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The Canadian Museum for Human Rights in Winnipeg, Manitoba. Photo credit: Bethan Bates.

Trent’s Indigenous Bachelor of Education Students go to Winnipeg

Written by
Bethanie Dusome
and
and
December 13, 2022
Trent’s Indigenous Bachelor of Education Students go to Winnipeg
The Canadian Museum for Human Rights in Winnipeg, Manitoba. Photo credit: Bethan Bates.

Indspire is an Indigenous charity that supports First Nations, Inuit, and Métis students across Canada. While they offer all kinds of services and programs, they also host and organize many events. The Indigenous Bachelor of Education program at Trent University was recently invited by Indspire to attend their "National Gathering for Indigenous Education." This event was held in Winnipeg, Manitoba, from November 23rd to 25th. 

This National Gathering was about bringing Indigenous and non-Indigenous educators together to find and share ways to bring Indigenous Education into classrooms. It was also to make that shared path forward, to create and get new resources, support systems, and safe spaces for youth that involve Indigenized education. 

There were a number of events throughout the three-day conference. My favourite part of the trip was the Canadian Museum for Human Rights. It was absolutely incredible because this past summer, I worked for the Metis Nation of Ontario where they trained us on beadwork, and one of the examples they used were fire bags, which are also known as octopus bags. During that training, I was introduced to this beautiful piece of beadwork by Jennine Krauchi. It is a twenty-six foot tall beaded octopus bag that she had made for the Canadian Museum for Human Rights. 

The twenty-six foot octopus bag by Jennine Krauchi. Photo credit: Bethanie Dusome

One of my favourite workshops I attended was a workshop with Curran Katsi'sorókwas Jacobs. One thing she talked about was Land Acknowledgements. She had written her own and mentioned that she had been told that hers was more like a Thanksgiving Address, but either way, they are Ohénton Karihwatéhkwen which translates to "the words that come before all else" or "Words Before All Else." She taught us that they can be used as a way to free the mind of the people who you will be teaching, whoever else you might say it in front of, and yourself. It allows you to start fresh in the space you are in, free your mind from anything not related to what you're doing, and focus on the now.

She then posed the question, "what does it mean?" She was not talking about figuring out what hers meant. Instead, she asked something that everyone should consider before offering a Land Acknowledgement. This is not supposed to be a rehearsed speech you mindlessly say or read from a paper just to check something off your to-do list. They are supposed to have a meaning that you understand and connect to. She talked about how she believes that writing our own is a way to do so and is what we should be doing. Not only does it help us form a connection with the words we are speaking, but it helps us to learn why they are so important to say and understand what we are saying.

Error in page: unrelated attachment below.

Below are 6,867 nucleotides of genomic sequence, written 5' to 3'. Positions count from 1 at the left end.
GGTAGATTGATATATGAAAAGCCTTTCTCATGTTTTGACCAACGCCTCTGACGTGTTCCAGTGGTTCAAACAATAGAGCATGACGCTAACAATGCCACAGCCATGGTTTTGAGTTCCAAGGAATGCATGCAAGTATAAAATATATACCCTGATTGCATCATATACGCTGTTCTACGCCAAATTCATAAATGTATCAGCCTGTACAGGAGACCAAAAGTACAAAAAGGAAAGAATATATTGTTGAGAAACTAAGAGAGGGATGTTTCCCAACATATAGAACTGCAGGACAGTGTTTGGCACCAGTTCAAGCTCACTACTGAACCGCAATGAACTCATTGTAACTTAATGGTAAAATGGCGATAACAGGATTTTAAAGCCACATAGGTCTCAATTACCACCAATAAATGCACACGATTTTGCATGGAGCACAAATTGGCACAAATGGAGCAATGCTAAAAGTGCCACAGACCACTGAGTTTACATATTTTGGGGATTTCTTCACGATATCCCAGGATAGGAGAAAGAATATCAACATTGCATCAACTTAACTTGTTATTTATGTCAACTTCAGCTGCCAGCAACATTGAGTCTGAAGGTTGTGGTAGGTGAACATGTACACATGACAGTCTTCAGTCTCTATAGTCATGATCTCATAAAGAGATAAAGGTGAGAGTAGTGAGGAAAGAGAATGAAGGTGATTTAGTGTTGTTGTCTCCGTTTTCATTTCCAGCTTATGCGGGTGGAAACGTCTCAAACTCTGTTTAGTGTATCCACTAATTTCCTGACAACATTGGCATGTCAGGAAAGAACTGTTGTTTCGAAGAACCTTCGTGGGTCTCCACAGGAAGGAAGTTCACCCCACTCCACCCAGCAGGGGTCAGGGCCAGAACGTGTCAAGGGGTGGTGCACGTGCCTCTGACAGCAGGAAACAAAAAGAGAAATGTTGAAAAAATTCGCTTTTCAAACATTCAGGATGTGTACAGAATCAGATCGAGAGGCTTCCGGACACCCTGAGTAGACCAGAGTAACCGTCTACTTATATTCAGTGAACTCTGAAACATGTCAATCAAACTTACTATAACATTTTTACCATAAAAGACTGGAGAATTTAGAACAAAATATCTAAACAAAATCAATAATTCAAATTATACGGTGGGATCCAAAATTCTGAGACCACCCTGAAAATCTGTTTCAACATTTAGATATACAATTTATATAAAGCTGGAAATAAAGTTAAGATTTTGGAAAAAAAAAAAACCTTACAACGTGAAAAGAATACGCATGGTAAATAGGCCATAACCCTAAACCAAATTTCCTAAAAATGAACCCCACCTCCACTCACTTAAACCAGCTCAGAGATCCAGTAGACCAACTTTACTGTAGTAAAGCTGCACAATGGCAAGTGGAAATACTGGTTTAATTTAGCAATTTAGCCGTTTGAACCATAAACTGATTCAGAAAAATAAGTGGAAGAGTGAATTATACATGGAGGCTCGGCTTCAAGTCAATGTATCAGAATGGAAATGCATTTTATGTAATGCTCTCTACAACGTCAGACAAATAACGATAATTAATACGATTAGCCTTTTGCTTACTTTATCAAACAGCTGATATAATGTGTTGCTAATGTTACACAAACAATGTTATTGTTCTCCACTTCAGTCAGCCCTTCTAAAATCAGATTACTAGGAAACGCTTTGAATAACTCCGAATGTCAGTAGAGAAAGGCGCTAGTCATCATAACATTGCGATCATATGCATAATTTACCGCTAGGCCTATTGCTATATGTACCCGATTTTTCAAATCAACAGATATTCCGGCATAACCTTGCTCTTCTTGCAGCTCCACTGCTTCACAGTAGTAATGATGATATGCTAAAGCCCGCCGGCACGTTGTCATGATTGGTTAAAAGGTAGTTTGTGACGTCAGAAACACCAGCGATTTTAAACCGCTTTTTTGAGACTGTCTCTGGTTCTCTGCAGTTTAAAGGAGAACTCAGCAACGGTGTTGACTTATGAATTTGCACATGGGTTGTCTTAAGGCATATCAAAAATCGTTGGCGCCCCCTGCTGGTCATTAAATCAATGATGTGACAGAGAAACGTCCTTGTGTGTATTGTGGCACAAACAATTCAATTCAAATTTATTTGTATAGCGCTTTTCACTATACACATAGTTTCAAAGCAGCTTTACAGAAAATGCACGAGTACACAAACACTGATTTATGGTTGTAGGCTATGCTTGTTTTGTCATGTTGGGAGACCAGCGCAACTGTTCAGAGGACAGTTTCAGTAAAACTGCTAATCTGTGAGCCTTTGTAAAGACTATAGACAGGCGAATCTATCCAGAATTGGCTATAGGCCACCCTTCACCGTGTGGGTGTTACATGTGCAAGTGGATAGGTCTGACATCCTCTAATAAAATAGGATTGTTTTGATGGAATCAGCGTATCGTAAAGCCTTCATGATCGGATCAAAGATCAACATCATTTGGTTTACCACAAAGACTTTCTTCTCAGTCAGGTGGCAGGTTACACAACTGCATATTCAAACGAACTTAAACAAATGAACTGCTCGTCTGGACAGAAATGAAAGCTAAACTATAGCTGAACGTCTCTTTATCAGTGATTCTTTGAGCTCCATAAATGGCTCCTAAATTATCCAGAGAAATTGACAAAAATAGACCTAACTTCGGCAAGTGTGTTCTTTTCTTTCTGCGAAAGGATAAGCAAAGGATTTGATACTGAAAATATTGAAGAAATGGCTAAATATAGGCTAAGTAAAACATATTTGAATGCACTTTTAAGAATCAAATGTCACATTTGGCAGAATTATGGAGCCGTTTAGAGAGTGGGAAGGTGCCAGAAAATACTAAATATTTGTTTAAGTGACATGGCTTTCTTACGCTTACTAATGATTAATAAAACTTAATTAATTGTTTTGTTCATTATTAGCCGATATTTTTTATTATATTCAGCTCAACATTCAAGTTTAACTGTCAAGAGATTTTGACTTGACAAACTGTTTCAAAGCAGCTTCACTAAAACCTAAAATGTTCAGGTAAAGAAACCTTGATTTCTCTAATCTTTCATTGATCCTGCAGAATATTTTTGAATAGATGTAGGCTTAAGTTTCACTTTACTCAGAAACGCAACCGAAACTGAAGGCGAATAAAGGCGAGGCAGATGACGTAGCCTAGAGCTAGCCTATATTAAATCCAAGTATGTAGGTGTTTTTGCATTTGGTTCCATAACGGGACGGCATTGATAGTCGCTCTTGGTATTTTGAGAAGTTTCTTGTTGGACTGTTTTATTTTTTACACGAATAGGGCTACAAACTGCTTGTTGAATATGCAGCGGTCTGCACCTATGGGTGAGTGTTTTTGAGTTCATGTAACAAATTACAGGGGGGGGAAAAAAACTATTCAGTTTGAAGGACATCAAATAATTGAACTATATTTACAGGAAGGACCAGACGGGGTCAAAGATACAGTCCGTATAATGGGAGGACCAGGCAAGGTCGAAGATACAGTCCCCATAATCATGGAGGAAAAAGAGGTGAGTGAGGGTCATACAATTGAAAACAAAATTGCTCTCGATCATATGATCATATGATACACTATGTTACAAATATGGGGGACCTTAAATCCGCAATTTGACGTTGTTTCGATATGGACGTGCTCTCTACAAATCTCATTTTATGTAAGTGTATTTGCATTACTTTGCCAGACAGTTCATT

Jacobs also talked about how she disagrees with how people are being taught to interact with Elders. They are being taught by settlers, for the most part, and Indigenous People who were taught by settlers. That the way to interact with Elders is more transactional. She talked about how yes, you need to be respectful, but it is not and should not be transactional, especially if you have already built a relationship with them. Once you have created a relationship with them, just be respectful and help each other out when need be. You should also have that conversation with the Elders you are interacting with and see how they want you to interact with them. Not allowing these relationships to be relational takes away the ability to thoroughly learn from them and connect with them in the end.

One of Jacobs's most significant points was that we, as Indigenous people, should encourage settlers to do the reconciliation, not relying on Indigenous voices. She told us about her experience with one of her projects, where she would talk with settlers and give them all the information they needed to do the reconciliation. However, they relied on her to do the talking when it came down to it. She mentioned that the circular way is not progressive; it's how we have always thought. She doesn't discourage settlers when they believe it is if they are actively putting in the effort to be progressive. 

Throughout the entire conference, there were a lot of resource links and different companies and organizations describing how their resources could help with decolonizing pedagogy. 

There were also many opportunities for conversations with others to be educators and educators. A few ideas that I had either talked with people about or heard were about alternative desk setups. Sometimes, all it takes to set up your classroom is to set up desks so that the students are not just staring at the board or teacher. Then, from there, you can move on from relying on lectures as a way to teach students. Instead, you could have discussions about topics just like most primary grades do to learn.

While attending the conference, I experienced so many wonderful moments of pride for being Métis, general happiness that I will be able to apply this in my own classroom someday, and I was able to let my curiosity run wild as I explored so many things. Conferences like these provide incredible opportunities to bring people together, for people to learn, and for people like me to get more involved and feel like part of their community and culture.

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